To the modern ear this phrase sounds odd. How did bumper become associated with agriculture?
The original bumper was a large cup, filled to the brim with wine, and used for toasting. Why it is called a bumper is a bit uncertain, but could be from the idea of knocking such glasses together during a toast. From Thomas D’Urfey’s Madam Fickle of 1676:
Full Bumpers crown our Blisses.
Bumper eventually came to refer to anything large or abundant. From Gentleman’s Magazine of 1759:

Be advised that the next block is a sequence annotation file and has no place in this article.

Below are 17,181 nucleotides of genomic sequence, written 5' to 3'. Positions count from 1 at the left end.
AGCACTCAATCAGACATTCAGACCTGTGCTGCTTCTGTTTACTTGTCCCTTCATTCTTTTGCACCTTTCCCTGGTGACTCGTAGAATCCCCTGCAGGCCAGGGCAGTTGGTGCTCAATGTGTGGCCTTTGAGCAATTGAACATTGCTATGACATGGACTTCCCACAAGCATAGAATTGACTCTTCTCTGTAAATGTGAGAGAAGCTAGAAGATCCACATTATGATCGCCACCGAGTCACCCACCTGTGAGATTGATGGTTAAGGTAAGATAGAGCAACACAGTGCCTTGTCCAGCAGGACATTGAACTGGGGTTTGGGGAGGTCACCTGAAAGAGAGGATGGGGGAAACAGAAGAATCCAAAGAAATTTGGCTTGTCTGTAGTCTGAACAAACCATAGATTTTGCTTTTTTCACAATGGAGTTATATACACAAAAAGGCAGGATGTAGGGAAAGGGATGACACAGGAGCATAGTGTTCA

In some of the midland counties, anything large is called a bumper, as a large apple or pear.
By 1885 it was associated with crop, from the Times of London of 2 October:
The floods will have the effect of giving a “bumper” rubbee crop.
(Source: Oxford English Dictionary, 2nd Edition)
Copyright 1997-2013, by David Wilton